A lot of people have worried about the day humans will be bar-coded or have RFID-style devices implanted under their skin. But what if the reality turns out to be much more subtle and nefarious than that? “Devices? That hurts. We would never do that to you. You wound us.” What if technological advancement makes it possible to do that, and so much more, using non-invasive means that the individual is literally helpless to prevent?
What then? What will that society look like?
Today’s homework exercise: What else can you imagine? What might be out there right now? Or in the near future? Can you think of any specific examples? Please share them in the comments section below. The NSA will automatically receive a carbon copy.
Bullets pinged around me, hitting city buildings in little explosions of concrete. Ping. Ping. Ping, ping, pow. I dodged, then rolled around the corner and landed back on my feet. I adjusted my invisible tie, strolled into the restaurant and headed for the bar.
“Beer, PBR, can, pull tab, unopened. And shake the ever-lovin’ shit out of it.”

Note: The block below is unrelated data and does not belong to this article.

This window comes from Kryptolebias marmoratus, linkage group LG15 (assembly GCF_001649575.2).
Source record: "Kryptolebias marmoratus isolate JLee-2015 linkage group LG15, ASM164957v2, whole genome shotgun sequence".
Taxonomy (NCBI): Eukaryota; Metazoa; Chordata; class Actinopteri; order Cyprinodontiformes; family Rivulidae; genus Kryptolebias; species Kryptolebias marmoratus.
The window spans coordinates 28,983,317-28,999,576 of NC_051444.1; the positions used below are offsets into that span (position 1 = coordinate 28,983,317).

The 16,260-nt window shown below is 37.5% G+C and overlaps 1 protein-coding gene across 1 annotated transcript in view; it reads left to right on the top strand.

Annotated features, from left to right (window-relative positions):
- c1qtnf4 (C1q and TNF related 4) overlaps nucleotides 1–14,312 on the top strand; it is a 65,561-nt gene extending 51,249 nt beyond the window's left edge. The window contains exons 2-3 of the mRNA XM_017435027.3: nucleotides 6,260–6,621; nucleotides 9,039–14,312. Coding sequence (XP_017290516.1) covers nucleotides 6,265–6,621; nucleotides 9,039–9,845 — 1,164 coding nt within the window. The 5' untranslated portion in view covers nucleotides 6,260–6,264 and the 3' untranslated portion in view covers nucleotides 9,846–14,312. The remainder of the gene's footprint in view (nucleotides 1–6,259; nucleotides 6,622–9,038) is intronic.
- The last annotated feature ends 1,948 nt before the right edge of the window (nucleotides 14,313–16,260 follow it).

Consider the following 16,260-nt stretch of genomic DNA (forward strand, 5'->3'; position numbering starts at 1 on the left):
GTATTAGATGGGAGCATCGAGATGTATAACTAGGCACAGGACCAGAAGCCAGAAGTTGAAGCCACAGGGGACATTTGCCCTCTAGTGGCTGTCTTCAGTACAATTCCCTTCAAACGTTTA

My wife looked radiant standing by the quasi-official counter where a disinterested staff person stood bored. Another member of staff had just departed with patrons in tow.
The place was almost completely empty.
“Sheila will seat you when she gets back. Your name, please?” Apparently Sheila was the only one with seating powers and it would likely be a wait of at least 45 seconds so, of course, they needed my name. Dammit, my cover was blown.
I paused, glanced at my wife, then said, awkwardly, “Fleischman. Joel Fleischman.”
I knew all that time invested watching Northern Exposure would pay off someday.
You gotta give my wife credit. She played it cool. Her mouth dropped open, she facepalmed, then moaned, loud enough for the woman at the counter to hear, “Oh, God.”
They never suspected a thing. Smooth. It’s all in a day’s work when you have a license to ill. Continue reading →
Boys and girls take warning, if you go near the tweet Don’t follow too many, your timeline will overheat Now maybe they won’t see you, maybe they won’t hark When you sneak up behind them, while laughing at your snark
Today I give out my patented top secret technique for managing your Twitter account. Just the other day I gave away my patented Tort Reform Quiz for Dummies absolutely free. Now here I go again, giving away the store. For free!
My patents are flying out the door. I think I must be patently insane. It’s all part of my gift to you, the loyal reader.
Have you ever followed anyone on Twitter only to be irritated by how they keep on tweeting additional shit? So annoying! Like they actually believe someone gives a shit? I know!
Sure, you could unfollow them but that’s the coward’s way out. If only there was some other way?